UNISON has criticised the government’s approach to teaching assistants and stressed the need for more examples of good practice of how they are trained and deployed.
In a blog for Left Foot Forward, the union’s head of education and children’s services, Jon Richards, said that the union has contributed to a forthcoming report by the Department for Education, which looks at the deployment of teaching assistants (TAs), adding that last November’s celebration day for classroom support staff had seen a huge and positive response.
And Mr Richards said that “newer research from the Education Endowment Foundation, using randomised control testing, has provided clear evidence that teaching assistants can improve numeracy and literacy.”
He accused the right wing of “knowing the price of everything and the value of nothing,” saying that it had “cherry-picked evidence from the limited amount of research on the impact that TAs have on pupil attainment, and suggested they are not effective and so should be axed.”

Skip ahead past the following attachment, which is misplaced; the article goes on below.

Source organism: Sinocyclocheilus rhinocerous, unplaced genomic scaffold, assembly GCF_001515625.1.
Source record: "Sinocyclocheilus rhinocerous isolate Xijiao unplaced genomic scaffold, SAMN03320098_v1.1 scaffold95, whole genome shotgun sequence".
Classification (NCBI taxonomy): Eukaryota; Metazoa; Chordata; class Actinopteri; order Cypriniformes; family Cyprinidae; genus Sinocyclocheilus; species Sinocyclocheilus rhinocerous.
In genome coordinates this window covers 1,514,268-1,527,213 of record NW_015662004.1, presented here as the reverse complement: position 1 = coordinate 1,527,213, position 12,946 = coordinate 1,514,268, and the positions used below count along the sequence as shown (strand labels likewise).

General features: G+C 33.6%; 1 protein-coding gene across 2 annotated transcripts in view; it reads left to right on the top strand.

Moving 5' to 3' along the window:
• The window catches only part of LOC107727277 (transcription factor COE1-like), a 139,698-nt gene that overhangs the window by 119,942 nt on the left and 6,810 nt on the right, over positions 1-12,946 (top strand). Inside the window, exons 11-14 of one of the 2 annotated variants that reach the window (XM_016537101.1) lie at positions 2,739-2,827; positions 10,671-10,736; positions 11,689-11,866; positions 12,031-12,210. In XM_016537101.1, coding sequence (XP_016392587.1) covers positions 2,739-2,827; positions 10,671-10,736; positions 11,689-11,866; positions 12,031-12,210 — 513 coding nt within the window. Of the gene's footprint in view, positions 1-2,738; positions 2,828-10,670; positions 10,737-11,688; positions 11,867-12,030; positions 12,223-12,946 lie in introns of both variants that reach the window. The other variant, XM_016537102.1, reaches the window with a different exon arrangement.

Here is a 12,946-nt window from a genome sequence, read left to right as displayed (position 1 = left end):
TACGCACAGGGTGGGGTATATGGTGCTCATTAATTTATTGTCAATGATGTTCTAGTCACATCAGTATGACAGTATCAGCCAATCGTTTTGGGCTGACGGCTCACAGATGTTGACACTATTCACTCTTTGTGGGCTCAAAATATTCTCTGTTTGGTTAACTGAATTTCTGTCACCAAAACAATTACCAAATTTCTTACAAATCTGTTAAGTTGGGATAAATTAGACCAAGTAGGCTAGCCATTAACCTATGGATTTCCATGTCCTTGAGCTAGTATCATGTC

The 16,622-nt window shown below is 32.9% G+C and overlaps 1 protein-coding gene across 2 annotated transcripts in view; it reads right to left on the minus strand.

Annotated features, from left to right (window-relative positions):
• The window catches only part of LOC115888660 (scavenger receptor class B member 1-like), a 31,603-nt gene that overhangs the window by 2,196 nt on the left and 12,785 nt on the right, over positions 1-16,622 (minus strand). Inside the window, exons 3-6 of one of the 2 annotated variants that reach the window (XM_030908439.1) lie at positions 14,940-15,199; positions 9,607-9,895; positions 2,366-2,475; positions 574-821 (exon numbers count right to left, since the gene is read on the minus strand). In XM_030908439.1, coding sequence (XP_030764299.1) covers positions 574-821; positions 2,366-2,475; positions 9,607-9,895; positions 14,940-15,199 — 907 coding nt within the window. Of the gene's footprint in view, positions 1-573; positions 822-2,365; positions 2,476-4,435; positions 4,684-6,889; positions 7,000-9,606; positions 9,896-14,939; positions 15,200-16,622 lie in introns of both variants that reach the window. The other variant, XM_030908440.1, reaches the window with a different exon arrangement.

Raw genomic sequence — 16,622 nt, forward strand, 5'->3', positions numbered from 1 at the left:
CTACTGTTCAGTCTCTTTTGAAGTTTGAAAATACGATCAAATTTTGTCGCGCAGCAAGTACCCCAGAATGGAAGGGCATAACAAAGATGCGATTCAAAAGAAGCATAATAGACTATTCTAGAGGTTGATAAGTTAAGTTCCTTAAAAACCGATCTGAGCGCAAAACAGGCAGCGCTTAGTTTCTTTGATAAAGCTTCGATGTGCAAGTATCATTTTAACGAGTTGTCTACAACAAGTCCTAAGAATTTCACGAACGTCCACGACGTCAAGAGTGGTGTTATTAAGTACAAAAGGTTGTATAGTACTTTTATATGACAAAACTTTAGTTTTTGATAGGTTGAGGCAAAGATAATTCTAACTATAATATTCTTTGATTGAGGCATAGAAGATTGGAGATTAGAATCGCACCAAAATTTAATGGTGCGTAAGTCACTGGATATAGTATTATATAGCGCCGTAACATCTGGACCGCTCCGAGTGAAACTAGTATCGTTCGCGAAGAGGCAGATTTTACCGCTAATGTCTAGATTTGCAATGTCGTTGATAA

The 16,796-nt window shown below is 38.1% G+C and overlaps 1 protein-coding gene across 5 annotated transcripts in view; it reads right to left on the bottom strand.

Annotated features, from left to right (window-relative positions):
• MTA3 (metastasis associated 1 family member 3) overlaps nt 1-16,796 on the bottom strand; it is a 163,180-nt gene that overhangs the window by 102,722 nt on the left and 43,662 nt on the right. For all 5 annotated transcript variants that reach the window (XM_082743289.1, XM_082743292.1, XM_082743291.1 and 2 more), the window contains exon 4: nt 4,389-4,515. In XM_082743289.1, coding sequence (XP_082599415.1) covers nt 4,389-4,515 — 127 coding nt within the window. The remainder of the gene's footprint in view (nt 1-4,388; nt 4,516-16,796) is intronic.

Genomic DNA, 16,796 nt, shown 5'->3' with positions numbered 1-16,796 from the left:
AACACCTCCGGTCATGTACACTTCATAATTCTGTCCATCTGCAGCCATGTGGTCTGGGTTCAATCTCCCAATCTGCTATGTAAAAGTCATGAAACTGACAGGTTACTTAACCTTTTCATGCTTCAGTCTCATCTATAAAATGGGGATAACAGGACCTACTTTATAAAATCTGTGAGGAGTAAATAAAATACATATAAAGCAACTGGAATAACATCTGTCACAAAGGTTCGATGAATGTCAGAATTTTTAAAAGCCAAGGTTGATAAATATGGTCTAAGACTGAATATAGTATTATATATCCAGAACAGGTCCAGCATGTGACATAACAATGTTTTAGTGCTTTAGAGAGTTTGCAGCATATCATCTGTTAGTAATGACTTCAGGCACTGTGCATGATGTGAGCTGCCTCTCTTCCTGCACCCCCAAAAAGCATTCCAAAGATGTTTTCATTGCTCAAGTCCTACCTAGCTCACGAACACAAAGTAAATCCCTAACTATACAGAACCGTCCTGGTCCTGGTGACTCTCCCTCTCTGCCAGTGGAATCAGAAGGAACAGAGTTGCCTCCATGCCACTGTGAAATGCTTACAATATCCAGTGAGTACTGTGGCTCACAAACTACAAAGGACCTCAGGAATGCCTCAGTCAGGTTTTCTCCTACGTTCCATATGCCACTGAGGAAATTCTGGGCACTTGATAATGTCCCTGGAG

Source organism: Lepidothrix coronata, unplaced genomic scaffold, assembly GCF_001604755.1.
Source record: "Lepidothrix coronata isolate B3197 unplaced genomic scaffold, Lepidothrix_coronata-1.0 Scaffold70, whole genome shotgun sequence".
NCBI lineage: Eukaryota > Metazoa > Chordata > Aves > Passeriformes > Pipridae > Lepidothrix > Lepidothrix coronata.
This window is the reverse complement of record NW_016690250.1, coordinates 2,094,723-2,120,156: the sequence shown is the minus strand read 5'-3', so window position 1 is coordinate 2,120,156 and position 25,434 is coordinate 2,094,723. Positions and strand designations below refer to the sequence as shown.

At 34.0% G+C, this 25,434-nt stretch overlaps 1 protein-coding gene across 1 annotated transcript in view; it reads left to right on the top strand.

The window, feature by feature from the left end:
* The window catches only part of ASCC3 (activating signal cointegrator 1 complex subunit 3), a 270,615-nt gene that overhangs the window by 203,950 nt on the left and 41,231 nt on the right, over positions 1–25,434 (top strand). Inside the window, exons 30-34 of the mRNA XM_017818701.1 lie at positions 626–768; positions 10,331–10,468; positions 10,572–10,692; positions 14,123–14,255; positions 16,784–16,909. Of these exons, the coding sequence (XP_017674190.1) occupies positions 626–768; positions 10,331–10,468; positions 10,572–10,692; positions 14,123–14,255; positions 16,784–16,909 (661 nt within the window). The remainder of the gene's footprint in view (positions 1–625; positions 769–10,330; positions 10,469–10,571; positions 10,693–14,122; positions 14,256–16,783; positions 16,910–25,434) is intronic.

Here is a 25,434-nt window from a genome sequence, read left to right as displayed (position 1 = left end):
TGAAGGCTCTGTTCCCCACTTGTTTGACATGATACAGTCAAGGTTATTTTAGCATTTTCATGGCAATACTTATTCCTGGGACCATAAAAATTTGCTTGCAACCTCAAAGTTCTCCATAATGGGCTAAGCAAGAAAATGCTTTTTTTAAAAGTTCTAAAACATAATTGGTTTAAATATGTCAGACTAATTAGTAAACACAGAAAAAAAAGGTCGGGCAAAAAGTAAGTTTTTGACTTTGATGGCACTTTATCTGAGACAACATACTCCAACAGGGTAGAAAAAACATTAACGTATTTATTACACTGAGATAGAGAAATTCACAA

On training and deployment, Mr Richards observed: “Of course it is not just pupil attainment that TAs can excel in: specialist support for disadvantaged or pupil with special needs, pastoral care, support to teachers to ease the pressure, and their role as links to their local community are vital in a modern school environment.”
And he highlighted the poor pay that many teaching assistants face for doing such a valuable job.
“Other UNISON surveys show how school leaders and the public value TAs. All this work is done on low pay. A full-time worker would usually earn between £12-£17 thousand – however the vast majority of TAs work part time, often on term-time contracts and many have to have more than one job to survive.”